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Troubled trails 

SUMMERSIDE – Scenic trail for walkers and cyclists. Utility corridor for high-voltage power lines.

Denis Dunne offers a simple explanation why they shouldn’t meet.

“They don’t belong together,” says the president of Prince Edward Island Trails Inc.

The non-profit advocacy group for trail users has expressed concern to the Province about Maritime Electric’s proposal for a high-voltage transmission line from western P.E.I. to Sherbrooke.

Maritime Electric wants the line to transport wind energy from the Suez Energy North America West Cape wind park and provide capacity for other wind energy projects.
Dunne explained the proposed route runs along about 12.5 km of the Confederation Trail, from just east of Wellington to St. Eleanors.

“The Confederation Trail has been built for the sole use and enjoyment of trail users, not to be used as a corridor for a utility company,” reads a letter from Island Trails to the Province. “The landscape around the trail has not been disturbed to any great extent; we wish to continue this excellent record.”

The letter also expresses concern about potential trail damage from equipment when lines need maintenance.

Dunne said he’s “baffled” government would even consider having the lines run along the trail.

He added Island Trails isn’t concerned only about potential damage to the trail but also potential health effects on users.

Dunne said they support the efforts of Islanders for the Safe Transmission of Power, which has been lobbying government to implement buffer zones between transmission lines and homes and sensitive areas.

“That, to me, makes a whole lot of sense.”

The provincial Department of Environment says the first phase of the environmental impact assessment has been completed for the proposed route.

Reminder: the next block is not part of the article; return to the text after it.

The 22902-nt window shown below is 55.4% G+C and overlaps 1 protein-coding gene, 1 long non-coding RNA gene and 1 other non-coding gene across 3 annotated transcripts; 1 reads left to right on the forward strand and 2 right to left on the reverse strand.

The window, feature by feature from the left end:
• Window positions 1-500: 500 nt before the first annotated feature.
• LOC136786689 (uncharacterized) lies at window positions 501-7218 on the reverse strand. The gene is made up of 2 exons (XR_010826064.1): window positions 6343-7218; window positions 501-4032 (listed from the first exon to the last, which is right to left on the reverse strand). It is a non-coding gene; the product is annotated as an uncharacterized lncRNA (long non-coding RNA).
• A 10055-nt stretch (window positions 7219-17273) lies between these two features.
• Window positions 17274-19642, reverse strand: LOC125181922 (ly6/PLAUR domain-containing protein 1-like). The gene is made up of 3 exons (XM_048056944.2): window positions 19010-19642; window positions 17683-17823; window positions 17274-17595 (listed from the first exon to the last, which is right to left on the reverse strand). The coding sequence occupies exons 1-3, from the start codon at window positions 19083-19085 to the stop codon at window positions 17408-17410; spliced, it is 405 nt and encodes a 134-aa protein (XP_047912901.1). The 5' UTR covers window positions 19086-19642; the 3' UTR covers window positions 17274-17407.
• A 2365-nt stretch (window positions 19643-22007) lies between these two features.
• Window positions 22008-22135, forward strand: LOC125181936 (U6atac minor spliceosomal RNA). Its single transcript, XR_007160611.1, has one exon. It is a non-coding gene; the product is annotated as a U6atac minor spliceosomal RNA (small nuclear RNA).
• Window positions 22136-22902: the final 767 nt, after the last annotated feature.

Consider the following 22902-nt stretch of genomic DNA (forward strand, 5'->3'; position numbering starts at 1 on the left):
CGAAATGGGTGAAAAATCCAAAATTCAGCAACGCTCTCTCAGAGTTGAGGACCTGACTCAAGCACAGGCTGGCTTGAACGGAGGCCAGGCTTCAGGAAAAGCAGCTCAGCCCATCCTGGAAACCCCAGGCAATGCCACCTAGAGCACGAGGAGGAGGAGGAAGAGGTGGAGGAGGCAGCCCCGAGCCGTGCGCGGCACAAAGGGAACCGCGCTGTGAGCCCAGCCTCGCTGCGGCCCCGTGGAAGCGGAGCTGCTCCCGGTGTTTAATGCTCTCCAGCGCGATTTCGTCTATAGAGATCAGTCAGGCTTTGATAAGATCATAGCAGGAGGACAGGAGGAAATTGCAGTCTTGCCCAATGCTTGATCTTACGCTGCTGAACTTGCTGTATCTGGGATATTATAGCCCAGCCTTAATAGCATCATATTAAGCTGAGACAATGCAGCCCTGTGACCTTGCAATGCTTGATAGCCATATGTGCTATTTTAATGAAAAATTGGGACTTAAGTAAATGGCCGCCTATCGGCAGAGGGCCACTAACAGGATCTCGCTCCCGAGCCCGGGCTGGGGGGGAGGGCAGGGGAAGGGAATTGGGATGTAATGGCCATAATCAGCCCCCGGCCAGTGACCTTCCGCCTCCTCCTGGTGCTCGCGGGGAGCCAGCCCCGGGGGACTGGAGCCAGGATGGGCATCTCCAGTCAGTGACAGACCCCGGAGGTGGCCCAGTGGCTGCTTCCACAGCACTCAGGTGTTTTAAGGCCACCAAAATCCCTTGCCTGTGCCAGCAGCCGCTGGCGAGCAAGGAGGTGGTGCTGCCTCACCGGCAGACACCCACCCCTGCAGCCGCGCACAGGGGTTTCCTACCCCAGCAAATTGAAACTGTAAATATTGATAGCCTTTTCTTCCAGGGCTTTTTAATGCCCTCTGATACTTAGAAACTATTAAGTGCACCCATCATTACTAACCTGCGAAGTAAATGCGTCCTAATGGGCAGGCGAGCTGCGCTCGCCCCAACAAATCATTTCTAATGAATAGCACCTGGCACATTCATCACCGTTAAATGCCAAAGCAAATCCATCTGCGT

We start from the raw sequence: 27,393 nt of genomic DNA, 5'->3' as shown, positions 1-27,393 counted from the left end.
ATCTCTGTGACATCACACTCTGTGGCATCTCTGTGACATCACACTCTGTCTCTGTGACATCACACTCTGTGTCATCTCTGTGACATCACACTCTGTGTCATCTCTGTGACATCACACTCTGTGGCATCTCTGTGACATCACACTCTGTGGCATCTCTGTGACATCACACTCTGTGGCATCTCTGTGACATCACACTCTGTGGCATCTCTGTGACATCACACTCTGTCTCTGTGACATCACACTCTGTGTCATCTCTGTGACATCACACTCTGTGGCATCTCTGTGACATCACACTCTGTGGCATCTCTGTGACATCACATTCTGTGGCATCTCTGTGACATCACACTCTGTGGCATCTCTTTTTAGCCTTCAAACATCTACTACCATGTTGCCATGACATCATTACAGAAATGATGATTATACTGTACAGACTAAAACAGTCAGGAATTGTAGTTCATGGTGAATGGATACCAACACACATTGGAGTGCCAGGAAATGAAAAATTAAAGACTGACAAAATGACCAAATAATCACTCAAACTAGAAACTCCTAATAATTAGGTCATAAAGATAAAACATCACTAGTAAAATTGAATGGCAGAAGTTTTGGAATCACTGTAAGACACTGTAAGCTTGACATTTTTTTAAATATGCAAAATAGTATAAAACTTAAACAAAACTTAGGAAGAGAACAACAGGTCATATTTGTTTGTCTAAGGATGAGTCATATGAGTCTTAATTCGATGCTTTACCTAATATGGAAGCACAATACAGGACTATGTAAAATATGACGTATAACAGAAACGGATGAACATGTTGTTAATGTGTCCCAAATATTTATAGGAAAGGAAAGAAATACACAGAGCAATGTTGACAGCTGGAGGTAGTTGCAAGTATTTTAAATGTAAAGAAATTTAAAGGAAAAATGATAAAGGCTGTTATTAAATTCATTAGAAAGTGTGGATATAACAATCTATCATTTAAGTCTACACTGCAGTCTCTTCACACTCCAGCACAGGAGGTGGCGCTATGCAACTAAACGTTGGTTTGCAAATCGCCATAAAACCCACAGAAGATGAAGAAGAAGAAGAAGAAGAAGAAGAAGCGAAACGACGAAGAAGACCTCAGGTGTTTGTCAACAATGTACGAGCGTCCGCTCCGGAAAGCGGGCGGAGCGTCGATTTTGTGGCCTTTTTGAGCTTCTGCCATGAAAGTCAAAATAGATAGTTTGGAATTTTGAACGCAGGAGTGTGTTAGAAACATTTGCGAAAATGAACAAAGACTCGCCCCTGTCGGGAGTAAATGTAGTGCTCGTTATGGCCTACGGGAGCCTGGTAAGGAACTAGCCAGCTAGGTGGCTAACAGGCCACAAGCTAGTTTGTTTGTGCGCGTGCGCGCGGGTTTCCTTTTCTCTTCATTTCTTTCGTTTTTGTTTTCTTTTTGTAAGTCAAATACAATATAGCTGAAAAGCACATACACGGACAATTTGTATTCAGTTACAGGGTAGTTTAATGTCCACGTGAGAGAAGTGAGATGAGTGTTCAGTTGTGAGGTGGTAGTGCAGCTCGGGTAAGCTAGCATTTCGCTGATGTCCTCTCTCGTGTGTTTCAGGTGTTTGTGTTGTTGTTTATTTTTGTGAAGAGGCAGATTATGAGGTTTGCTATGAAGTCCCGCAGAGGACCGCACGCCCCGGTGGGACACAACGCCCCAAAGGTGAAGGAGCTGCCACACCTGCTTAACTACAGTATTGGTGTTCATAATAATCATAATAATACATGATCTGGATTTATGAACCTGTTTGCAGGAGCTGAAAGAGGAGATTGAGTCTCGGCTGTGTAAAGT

That phase included public consultations and review by a technical review committee.

Greg Wilson, environmental assessment co-ordinator, said comments from the committee went out to Maritime Electric May 6 for response.

He explained some questions centred on the trail, such as how the utility proposes to avoid damage from heavy equipment when working on lines.

Wilson explained the committee will review Maritime Electric’s responses to such questions. When the committee has been satisfied, Wilson will prepare a screening document for Environment Minister George Webster. The minister can deny the proposal, approve it – with comments, if any – or defer for more information.

Wilson noted there have also been over 40 written submissions that he summarizes and forwards to the minister.

“We did get a lot of written concerns from the public,” he said.

Maritime Electric spokesperson Kim Griffin said that the environment assessment process is ongoing.

Lori A. Mayne

The Journal Pioneer

27 May 2008

This article is the work of the source indicated. Any opinions expressed in it are not necessarily those of National Wind Watch.

The copyright of this article resides with the author or publisher indicated. As part of its noncommercial educational effort to present the environmental, social, scientific, and economic issues of large-scale wind power development to a global audience seeking such information, National Wind Watch endeavors to observe “fair use” as provided for in section 107 of U.S. Copyright Law and similar “fair dealing” provisions of the copyright laws of other nations. Send requests to excerpt, general inquiries, and comments via e-mail.

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